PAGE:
Between Troller, Poison Ruin and now Final Gasp, Relapse has been on a definite goth streak in 2023, and you can count me as being 100 percent on board with this development. Boston’s Final Gasp specialize in a particularly muscular take on death rock on Mourning Moon, blending the beef and brawn of hardcore with an early ’80s vintage of post-punk that satisfies a particular kind of shared itch between metalheads and goths alike. The band’s sense of doomy atmosphere and razor-sharp riffs are on point, but it’s in the dizzying descent of “Botched Ritual,” the Killing Joke-style gloom-drive of “Mourning Moon” and surging, epic darkness of “Homebound” that Final Gasp prove themselves MVPs of a new wave of goth-rock bruisers.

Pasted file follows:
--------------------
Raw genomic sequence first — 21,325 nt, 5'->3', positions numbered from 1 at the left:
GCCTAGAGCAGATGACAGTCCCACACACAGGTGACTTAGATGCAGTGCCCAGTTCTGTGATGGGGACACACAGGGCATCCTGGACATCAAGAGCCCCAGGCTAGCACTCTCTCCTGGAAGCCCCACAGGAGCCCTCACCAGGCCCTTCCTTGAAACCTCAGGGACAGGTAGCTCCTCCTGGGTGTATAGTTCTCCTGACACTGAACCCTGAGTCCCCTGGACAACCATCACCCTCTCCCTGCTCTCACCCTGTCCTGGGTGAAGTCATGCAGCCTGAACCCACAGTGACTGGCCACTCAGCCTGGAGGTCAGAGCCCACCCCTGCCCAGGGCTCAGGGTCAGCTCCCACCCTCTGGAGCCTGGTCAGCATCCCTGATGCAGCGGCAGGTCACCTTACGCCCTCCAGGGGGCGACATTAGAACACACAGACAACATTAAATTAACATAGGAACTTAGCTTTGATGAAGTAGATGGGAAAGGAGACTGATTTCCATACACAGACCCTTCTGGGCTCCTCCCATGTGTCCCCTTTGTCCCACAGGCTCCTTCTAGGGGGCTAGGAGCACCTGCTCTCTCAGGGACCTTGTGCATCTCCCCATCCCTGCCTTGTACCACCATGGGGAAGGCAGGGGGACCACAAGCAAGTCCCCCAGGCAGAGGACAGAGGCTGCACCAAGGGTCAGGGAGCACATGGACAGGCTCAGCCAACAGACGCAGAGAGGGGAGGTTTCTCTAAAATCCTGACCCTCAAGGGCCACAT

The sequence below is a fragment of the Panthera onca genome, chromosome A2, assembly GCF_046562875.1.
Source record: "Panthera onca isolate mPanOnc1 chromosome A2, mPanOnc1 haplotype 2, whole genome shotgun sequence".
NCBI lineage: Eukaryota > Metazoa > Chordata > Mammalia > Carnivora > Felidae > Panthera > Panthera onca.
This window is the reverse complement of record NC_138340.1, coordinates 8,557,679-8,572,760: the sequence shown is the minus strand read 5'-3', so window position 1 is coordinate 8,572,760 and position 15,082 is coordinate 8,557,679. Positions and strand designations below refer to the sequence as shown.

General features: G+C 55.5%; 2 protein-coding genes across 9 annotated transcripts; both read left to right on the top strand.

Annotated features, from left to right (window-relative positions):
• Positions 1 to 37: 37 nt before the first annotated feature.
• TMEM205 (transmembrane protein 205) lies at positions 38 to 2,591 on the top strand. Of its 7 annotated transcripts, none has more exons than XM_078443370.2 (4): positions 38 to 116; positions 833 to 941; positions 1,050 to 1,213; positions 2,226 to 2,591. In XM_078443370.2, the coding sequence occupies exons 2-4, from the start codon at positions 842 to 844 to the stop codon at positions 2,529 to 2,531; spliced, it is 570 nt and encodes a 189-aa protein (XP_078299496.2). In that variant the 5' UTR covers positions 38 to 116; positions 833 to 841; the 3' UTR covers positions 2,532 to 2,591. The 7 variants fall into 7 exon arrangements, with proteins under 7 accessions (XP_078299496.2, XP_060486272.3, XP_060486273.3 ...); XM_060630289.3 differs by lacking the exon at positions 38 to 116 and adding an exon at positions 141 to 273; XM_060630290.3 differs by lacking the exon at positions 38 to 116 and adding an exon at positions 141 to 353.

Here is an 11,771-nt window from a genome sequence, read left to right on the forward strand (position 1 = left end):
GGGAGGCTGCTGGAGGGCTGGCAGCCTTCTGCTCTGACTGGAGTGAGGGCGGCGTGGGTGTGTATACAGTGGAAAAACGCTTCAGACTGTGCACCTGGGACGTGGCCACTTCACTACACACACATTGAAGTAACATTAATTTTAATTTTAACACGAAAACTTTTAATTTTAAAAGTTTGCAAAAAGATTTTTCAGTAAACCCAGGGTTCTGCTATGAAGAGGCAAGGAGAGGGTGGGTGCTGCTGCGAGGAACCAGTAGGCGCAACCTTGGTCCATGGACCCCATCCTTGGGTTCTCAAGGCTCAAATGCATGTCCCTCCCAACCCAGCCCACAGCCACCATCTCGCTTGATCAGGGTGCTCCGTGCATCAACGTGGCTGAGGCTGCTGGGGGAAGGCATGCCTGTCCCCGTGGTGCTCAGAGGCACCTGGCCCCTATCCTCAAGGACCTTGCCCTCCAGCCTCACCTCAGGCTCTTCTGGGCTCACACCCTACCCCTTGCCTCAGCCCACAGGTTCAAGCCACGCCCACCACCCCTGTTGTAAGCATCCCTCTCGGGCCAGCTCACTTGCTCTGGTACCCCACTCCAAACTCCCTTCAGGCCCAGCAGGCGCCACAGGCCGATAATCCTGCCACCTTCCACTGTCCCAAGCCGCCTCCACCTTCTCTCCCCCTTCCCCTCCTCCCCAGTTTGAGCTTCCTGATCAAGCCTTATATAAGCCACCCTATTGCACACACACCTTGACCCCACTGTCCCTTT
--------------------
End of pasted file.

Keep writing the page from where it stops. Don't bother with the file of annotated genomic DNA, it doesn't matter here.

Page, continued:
Slaughter Beach, Dog – Crying, Laughing, Waving, Smiling
In the six years since Jake Ewald’s former band Modern Baseball called it a day, the Philadelphia singer/songwriter has been steadily building up an ample body of work with Slaughter Beach, Dog, penning earthier alt-country songs more grounded in an everyday kind of realism. That doesn’t mean they’re not memorable or even exciting, however, and the songs on Crying, Laughing, Waving, Smiling are among the best they’ve ever released. Balancing a hypnotic dreaminess on opener “Surfing New Jersey” with the strutting bar-band rock of a song like “My Sister in Jesus Christ,” Slaughter Beach, Dog are growing not just into a more mature band but one that better explores the nuances of their particular aesthetic to draw out songs with an even more affecting emotional landing. Perhaps no song accomplishes this quite as well as “Engine,” the longest song on the album at over eight minutes, exploring the winding journey of being a touring musician through poignant, careful details and a gorgeously hazy arrangement.